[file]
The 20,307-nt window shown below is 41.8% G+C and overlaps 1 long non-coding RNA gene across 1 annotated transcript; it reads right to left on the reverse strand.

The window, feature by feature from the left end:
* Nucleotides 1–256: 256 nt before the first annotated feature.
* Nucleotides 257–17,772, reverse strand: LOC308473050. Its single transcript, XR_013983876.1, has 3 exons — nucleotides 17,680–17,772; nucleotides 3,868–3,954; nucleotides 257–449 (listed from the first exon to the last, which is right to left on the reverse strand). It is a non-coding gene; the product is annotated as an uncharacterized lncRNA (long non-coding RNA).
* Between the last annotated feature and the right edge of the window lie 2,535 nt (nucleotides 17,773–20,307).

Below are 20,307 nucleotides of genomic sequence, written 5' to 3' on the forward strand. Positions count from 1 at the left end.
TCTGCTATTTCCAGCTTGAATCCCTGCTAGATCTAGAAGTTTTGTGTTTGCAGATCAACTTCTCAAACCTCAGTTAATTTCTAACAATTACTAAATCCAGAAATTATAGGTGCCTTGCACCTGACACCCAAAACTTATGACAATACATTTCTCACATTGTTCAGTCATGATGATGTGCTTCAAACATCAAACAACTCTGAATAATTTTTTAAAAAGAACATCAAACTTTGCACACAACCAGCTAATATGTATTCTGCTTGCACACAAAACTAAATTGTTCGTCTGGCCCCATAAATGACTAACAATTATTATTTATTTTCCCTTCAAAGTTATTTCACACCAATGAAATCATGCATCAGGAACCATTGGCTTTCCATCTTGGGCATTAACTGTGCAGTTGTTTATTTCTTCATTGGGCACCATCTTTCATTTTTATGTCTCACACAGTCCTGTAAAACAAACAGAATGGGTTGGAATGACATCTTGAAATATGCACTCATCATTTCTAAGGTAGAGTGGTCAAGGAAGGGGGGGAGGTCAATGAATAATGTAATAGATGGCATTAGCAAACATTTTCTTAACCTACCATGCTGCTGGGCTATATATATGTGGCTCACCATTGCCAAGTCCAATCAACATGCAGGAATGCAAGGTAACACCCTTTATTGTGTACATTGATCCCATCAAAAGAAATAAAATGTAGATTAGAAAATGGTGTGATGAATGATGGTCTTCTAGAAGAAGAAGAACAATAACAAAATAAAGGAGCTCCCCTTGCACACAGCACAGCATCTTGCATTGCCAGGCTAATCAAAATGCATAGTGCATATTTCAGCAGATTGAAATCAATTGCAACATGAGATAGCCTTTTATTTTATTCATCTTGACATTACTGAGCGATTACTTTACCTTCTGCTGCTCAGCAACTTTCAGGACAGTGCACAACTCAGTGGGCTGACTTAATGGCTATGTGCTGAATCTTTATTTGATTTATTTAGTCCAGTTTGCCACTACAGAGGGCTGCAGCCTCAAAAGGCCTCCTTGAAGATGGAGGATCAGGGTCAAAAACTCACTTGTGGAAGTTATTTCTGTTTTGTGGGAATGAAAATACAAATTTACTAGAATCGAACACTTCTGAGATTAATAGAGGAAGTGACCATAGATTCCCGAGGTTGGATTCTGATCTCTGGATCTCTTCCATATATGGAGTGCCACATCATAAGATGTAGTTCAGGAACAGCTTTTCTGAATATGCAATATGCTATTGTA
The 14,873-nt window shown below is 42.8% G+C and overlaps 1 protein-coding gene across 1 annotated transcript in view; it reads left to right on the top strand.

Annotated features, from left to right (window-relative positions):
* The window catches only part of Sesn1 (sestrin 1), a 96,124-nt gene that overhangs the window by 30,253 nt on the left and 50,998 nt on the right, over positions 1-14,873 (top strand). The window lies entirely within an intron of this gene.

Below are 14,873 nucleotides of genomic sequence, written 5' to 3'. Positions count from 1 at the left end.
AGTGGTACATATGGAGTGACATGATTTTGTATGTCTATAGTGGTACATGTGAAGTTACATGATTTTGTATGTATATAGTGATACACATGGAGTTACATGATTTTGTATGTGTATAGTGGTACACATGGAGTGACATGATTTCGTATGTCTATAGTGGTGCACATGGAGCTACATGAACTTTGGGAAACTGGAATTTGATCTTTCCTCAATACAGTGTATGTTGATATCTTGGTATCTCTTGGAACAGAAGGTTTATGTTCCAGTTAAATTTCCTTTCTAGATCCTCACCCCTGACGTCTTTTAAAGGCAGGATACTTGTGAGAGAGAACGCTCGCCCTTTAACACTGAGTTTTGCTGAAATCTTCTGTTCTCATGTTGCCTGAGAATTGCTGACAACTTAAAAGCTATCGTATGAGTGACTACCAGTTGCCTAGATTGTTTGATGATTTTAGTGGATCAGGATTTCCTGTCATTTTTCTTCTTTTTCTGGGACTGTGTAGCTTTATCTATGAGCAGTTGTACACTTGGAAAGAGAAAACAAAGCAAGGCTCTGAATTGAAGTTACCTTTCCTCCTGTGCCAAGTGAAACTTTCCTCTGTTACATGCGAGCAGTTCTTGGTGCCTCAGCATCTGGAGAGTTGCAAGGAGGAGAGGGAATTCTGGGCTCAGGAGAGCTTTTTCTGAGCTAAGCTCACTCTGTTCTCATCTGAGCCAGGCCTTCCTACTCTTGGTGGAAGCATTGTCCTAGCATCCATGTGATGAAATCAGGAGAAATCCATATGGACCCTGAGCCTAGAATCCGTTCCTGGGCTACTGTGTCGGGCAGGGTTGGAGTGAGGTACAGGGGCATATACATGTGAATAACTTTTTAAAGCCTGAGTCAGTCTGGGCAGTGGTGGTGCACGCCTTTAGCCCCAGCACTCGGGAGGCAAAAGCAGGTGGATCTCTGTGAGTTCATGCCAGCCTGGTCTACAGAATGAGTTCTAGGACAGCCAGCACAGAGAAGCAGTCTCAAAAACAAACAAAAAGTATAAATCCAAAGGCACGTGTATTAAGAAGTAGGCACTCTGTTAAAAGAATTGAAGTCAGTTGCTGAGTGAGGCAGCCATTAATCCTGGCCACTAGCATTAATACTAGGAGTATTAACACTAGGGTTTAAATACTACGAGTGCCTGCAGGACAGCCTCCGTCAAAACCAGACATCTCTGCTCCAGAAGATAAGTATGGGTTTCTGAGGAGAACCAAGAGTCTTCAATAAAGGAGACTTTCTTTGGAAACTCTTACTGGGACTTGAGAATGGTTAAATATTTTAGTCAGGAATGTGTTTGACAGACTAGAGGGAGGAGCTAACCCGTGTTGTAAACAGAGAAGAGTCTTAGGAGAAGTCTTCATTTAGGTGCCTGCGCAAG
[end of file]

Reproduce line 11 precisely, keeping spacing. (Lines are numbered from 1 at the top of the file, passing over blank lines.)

Below are 14,873 nucleotides of genomic sequence, written 5' to 3'. Positions count from 1 at the left end.